Backbone of Europe

The oldest chart of the western world, the Tabula Peutingeriana, would be better known to map enthusiasts if it were an approachable document. But on a first look, the scroll, which was designed in the Roman Empire, seems pretty incomprehensible. Of course it's in Latin, but that's not even the biggest problem. The chart is not to scale, but uses a strange squashed "projection", and it's infernally hard to guess where any of its roads go.

Help is at hand at last with my new chart of northern France, Germany, northern Italy, Austria and Slovenia which picks out what you need to know about the part of the Tabula covering Europe's most prosperous areas today.
What is striking is that the ductus of the Tabula -- and an awareness of the geography on the ground -- points to our designer having chosen a main road leading all the way from Boulogne, France to Rimini, Italy as his centerpiece.

This backbone, colored wine-red in my analytical diagram, passes through Reims, Besançon, Lausanne, the Great St Bernard Pass and Cesena. It's not the same as the medieval Via Francigena which led from Canterbury via Florence to Rome, but both the high roads served the same traffic and had many stretches in common.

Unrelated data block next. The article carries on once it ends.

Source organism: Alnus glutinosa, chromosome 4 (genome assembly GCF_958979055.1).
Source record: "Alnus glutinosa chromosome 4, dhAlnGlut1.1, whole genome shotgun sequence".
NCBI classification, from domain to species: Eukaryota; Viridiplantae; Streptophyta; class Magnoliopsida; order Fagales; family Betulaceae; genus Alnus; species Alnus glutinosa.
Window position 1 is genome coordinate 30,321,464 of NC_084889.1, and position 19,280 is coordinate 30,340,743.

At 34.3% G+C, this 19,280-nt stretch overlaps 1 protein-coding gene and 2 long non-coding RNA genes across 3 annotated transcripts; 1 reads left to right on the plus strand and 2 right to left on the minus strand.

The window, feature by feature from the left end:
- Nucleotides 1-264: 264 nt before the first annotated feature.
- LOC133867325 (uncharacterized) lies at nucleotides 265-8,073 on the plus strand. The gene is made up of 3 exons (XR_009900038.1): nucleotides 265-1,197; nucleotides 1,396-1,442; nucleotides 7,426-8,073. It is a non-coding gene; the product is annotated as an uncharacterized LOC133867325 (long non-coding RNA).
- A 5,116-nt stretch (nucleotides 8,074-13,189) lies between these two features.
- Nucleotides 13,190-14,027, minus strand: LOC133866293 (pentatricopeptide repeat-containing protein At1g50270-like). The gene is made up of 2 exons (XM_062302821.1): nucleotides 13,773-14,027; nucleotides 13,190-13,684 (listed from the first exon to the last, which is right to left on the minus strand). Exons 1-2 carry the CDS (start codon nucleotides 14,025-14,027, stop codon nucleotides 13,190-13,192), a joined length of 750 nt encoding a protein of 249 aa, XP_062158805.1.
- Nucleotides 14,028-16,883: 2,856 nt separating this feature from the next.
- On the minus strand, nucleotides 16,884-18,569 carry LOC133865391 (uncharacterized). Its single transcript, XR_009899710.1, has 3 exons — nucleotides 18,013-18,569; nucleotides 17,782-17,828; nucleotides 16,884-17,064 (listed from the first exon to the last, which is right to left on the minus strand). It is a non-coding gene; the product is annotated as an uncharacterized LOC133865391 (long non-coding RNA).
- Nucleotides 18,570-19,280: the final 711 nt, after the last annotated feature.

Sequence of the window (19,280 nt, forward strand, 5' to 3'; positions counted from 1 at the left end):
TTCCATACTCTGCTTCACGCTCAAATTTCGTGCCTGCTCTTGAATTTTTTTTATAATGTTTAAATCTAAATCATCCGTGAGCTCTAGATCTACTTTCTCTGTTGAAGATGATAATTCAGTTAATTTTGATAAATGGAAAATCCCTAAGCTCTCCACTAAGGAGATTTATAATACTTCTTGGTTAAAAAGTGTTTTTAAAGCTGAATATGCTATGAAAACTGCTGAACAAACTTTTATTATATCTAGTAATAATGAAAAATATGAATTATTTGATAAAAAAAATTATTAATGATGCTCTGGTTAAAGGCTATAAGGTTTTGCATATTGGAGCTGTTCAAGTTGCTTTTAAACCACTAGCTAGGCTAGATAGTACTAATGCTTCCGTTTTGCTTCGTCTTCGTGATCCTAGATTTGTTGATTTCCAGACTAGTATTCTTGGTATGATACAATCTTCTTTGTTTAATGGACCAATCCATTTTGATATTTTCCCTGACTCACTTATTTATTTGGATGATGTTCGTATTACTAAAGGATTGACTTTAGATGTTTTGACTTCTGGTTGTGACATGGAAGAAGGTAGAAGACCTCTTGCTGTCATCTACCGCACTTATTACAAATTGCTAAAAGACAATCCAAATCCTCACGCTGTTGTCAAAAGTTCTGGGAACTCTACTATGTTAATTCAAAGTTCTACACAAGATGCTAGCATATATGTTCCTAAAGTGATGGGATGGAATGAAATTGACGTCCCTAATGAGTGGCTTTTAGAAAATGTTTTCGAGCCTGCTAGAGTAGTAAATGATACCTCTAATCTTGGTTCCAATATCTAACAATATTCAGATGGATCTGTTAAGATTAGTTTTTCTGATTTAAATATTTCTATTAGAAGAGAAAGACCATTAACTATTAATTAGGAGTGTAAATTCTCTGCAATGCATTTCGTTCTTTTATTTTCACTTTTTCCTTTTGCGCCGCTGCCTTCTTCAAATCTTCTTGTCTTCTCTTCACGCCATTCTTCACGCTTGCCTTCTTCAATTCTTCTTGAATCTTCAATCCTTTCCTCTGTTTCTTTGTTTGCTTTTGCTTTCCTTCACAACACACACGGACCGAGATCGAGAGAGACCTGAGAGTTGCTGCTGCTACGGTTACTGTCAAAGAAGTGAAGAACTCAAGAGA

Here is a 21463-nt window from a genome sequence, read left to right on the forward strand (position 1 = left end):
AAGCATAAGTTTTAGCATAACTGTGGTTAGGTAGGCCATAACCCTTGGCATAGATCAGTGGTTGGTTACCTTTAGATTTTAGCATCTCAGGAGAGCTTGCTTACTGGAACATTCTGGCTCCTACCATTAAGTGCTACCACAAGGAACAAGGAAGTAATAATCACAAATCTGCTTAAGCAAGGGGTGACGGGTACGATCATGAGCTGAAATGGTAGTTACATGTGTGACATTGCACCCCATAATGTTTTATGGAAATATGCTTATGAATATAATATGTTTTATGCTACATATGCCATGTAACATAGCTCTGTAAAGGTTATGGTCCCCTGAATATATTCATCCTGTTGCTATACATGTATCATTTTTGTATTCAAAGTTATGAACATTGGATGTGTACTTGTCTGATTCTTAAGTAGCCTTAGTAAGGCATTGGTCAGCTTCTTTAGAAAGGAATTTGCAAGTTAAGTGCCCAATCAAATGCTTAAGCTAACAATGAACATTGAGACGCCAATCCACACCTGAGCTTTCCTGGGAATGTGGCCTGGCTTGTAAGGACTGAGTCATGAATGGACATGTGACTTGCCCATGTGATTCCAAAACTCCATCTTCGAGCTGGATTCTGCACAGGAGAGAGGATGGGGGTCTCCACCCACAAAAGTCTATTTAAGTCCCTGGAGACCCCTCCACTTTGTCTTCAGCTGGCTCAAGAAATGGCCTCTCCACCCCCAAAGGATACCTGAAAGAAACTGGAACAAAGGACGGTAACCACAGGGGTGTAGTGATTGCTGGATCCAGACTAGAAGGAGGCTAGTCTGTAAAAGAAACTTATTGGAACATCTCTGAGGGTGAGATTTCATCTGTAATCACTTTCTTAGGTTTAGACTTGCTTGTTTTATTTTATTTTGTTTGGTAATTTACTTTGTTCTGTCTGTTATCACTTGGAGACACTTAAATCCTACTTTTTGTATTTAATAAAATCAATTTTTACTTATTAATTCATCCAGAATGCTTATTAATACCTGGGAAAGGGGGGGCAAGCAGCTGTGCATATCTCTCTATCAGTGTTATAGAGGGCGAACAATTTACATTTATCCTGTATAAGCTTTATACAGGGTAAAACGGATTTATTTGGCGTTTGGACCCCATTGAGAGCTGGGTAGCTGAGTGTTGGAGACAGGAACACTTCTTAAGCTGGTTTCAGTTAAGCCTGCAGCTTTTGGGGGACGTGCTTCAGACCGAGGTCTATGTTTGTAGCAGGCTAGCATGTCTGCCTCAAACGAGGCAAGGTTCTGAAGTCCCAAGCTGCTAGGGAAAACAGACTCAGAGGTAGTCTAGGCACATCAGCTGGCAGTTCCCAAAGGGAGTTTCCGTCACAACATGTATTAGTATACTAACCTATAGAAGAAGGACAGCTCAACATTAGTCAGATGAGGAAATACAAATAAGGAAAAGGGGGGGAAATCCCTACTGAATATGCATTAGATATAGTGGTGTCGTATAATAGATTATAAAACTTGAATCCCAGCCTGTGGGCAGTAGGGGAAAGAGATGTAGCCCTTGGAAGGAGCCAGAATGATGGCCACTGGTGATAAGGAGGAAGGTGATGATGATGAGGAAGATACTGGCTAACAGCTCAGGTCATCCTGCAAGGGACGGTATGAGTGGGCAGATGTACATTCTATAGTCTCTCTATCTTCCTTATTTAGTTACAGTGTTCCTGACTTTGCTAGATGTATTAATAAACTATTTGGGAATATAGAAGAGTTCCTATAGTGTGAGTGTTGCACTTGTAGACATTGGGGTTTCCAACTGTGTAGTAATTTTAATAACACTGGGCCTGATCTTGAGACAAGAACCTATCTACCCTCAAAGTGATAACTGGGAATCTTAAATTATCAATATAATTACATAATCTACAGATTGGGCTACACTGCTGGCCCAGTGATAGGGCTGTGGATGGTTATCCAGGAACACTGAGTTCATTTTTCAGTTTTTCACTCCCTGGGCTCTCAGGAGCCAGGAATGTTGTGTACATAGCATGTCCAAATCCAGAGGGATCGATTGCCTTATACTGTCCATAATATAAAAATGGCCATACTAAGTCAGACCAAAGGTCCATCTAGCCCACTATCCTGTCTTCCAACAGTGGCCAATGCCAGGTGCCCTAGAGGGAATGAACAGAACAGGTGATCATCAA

Another big takeaway: the Tabula Peutingeriana is not oriented north-south. "Up" is north-west. Use the interactive control "Landmass" to see the coasts which the late antique designer had in mind. Of course the match is not perfect: Boulogne ends up on top of London, Leiden in the North Sea and Milan perched on the bank of the Rhine. But it's remarkable that anything matches in something that initially appears so chaotic.

What we are seeing is a very different take on Europe from that we are familiar with in modern maps. This is Roman Europe, with a fortified border in the north along the valleys of the Rhine and Danube (the dark blue line at top). It's also a Europe where most long-distance travel is obstructed by the Alps. The interactive control "Passes" shows how these seal off northern Italy. You can't go round them (except by ship): you have to over them as the playground song tells us.

To prove I haven't cheated, use the interactive control "Manuscript Sections" to see how the places form columns. The vertical layout precisely matches that in the Tabula, a UNESCO Memory of the World treasure now kept in a vault in Vienna. Tell me if you spot any errors. And if you want to see a similar chart of southern Europe, check out my previous blog post, Two Frances.

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